"Reading... is an activity subsequent to writing - more resigned, more civil, more intellectual" (the closing words to the preface of the first edition). I have the Complete Fictions (with copious translator's notes), but am splitting my review of that into its components, listed in publication order: Collected Fictions - all reviews. This is the first, published in 1935. I had read several profound and passionate reviews by friends, and felt the building lure of Borges, aided by a growing awarene "Reading... is an activity subsequent to writing - more resigned, more civil, more intellectual" (the closing words to the preface of the first edition). I have the Complete Fictions (with copious translator's notes), but am splitting my review of that into its components, listed in publication order: Collected Fictions - all reviews. This is the first, published in 1935. I had read several profound and passionate reviews by friends, and felt the building lure of Borges, aided by a growing awareness of how influential he was to many other writers. I came to Borges with high expectations. I'm glad I had first dipped into several pieces from later volumes (thanks for the suggestions, Steve) before reading these. Although I give this only 3*, I'm assured of greater (much greater) things to come. This is a collection of semi-fictionalised, but mostly straightforward accounts of exotic and infamous criminals around the world, plus one story that is not based on fact. Borges describes them as Baroque exercises, bordering on self-parody, and partially inspired by G K Chesterton. He defines Baroque as "the final stage in all art, when art flaunts and squanders its resources". They're well-written, and quite original in many ways, but crime fiction and biography are not favourite genres of mine, hence only 3* for my enjoyment. The Cruel Redeemer of Lazarus Morell Morell is a poor white man, with a scam to help slaves escape plantations to freedom. I know that labyrinths recur throughout Borges' work, and the first mention is on the second page, in relation to the Mississippi delta. The Improbable Imposter Tom Castro 5* This story reminded me of Patricia Highsmith's Talented Mr Ripley. Tom is an opportunist, who with the encouragement of a friend, presents himself as the long-lost son of a titled lady. Part of the plan is that he looks SO unlike the other man, he couldn't possibly be an impostor. "In a few days she had recaptured the recollections her son had invoked." The Widow Ching - Pirate Early Chinese girl power and a pirate code (based on a real one) that prohibits rape. Plausible pseudo-history - then dragons (which turn out to be kites). Monk Eastman, Purveyor of Iniquities A New York gangster, with eventual connections to the Kelly Gang, via "labyrinthine sewers". The Disinterested Killer Bill Harrigan Billy the Kid frequents labyrinths and by 14, kills for mindless thrills (and sometimes other rewards). "He never fully measured up to the legend of himself." The Uncivil Teacher of Court Etiquette Kotsuké no Suké For Samuri, honour can mean being "granted the privilege of suicide". Hakim, The Masked Dyer of Merv "The earth we inhabit is an error, an incompetent parody. Mirrors and paternity are abominable because they multiply and affirm it." (This is paraphrased in the truly wonderful Tlon, Uqbar, Orbis Tertius, which is the first story of the next volume.) Man on Pink Corner This is a first-person story of knife fighters, not based on on a real person, and the translator's notes point out that the "pink" of the title refers to a rough area of Buenos Aires, and the lack of definite pronoun conjures a painting (perhaps Edward Hopper). In the final sentence, the unnamed narrator makes it clear he's telling the story to Borges - an early nod to the way Borges later blends levels of reality. There is another version of this in Brodie’s Report. Both include the line “Rosendo, I think you’re needing this” as a woman hands him his own knife, from up his sleeve. Et Cetera This section contains even shorter pieces, some of which probably presage later works: A Theologian In Death A theologian in a mysterious and unfamilar house of many rooms is in denial of his own death. Maybe. The Chamber of Statues A fairytale-like allegory of death, via series of locked rooms, from 1000 nights. The Story of the Two Dreamers The power of dreams. The Wizard that was Made to Wait 5* Fairytale repetition: a wizard teaches magic to a priest on the promise of reward for his son, perpetually postponed. The Mirror of Ink Visions in a different sort of mirror. Rorschach might approve. Mahomed's Double Lots of them! In the light of Rushdie and Charlie Hebdo, I'm not sure this would go unchallenged if published for the first time now. Index of Sources Another layer of fiction, or at least blurring the boundaries. Quotes • “Onto an alluvium of beastlike hopelessness and African fear there had sifted the words of the Scripture.” • "The female soil, worn and haggard from bearing that impatient culture's get, was left barren." • Facial "features of an infinite vagueness". • Writing "free of any scruples as to the way words ought to be spelled". • Kosher "calves whose throats had been slit with righteousness". • "History (which, like a certain motion picture director, tells its story in discontinuous images)" • Leaving a bar "in the drunken dizziness of the tango, like they were drowning in that tango".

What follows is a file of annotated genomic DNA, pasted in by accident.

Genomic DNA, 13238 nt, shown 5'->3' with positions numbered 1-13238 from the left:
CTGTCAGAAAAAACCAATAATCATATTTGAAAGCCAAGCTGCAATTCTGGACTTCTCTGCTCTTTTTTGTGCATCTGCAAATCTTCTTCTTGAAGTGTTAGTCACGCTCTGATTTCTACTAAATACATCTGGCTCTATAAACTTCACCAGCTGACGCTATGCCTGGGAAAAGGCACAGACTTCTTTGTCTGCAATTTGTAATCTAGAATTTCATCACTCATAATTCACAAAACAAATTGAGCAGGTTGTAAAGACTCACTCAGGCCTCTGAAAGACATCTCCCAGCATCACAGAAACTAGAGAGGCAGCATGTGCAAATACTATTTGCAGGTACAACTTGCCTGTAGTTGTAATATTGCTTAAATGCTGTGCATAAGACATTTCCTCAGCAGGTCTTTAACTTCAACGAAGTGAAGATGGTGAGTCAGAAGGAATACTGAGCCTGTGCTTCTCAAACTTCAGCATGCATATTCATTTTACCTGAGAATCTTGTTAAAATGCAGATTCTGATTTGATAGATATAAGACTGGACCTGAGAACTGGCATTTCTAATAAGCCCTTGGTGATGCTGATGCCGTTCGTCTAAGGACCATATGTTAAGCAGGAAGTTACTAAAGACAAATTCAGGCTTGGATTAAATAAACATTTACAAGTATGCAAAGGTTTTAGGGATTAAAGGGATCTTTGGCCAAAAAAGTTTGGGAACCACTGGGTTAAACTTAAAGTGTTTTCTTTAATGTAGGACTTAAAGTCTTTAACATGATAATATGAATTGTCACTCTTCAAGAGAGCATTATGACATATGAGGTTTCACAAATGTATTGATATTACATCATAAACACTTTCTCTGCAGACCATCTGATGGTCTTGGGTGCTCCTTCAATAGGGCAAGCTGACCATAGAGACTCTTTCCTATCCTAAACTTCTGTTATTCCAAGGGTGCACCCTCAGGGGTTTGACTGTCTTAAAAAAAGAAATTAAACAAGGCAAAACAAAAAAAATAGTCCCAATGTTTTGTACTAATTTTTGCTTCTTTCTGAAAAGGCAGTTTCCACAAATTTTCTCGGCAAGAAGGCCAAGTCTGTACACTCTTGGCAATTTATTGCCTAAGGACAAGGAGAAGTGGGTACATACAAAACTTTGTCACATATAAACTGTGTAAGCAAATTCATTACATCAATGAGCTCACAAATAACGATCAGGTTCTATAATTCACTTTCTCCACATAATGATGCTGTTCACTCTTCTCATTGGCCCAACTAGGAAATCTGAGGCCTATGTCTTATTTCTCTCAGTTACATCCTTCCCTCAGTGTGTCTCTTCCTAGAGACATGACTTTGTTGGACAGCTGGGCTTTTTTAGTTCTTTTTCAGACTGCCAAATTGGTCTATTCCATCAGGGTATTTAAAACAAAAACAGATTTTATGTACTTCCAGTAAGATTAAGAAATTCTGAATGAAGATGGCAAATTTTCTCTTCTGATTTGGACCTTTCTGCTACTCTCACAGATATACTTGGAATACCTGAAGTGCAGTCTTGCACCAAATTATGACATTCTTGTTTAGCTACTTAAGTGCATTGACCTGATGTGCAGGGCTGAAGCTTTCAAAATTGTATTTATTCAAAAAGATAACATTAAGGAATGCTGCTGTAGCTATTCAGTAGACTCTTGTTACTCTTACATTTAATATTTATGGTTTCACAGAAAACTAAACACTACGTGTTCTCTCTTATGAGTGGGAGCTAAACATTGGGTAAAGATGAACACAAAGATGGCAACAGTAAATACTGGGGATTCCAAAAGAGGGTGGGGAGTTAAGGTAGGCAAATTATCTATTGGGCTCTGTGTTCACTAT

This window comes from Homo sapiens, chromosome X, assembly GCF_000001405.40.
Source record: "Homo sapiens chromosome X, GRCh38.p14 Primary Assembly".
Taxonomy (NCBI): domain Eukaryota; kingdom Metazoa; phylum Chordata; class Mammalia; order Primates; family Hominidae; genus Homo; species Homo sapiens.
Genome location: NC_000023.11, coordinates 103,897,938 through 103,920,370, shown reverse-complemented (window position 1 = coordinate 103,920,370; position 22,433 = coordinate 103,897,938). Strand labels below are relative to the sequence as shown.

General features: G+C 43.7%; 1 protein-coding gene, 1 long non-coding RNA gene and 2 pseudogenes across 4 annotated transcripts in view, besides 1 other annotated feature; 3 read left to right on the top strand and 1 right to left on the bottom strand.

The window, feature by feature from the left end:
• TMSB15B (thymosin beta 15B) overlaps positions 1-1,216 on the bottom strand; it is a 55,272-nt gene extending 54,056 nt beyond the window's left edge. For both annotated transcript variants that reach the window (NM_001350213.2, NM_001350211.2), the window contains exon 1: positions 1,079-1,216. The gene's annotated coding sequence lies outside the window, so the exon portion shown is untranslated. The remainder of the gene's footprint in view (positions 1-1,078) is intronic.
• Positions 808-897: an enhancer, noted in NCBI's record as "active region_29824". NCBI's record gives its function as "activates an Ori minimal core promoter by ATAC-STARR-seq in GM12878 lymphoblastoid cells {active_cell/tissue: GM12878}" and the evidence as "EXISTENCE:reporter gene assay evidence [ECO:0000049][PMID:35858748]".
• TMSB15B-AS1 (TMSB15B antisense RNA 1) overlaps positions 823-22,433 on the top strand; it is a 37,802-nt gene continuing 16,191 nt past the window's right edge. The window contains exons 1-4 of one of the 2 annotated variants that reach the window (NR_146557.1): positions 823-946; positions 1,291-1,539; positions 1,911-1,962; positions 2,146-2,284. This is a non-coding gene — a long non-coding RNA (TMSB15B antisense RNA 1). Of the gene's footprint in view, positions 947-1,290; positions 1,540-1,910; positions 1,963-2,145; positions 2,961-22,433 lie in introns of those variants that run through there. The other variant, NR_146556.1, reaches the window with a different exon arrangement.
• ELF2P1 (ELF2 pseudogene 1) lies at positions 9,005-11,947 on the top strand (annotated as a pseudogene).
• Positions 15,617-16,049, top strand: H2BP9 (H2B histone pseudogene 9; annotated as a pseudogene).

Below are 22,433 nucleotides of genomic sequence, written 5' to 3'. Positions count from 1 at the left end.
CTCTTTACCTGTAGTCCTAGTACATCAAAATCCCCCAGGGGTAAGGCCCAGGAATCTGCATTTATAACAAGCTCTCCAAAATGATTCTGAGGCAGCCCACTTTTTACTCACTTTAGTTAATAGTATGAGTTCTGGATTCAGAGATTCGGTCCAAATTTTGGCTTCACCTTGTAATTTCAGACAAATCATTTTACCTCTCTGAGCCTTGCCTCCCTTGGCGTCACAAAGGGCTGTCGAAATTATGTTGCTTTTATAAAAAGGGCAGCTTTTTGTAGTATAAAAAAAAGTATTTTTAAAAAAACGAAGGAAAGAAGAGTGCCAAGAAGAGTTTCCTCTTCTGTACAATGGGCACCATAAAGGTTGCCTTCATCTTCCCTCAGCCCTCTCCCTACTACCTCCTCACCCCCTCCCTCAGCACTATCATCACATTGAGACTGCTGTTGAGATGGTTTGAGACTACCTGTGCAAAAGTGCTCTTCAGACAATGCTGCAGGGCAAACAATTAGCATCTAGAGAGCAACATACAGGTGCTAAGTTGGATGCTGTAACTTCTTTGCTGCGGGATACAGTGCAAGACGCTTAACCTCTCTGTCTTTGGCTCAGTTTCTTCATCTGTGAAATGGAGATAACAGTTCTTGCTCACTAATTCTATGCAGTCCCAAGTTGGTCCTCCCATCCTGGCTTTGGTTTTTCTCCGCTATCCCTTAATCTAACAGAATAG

5. 4 out of 5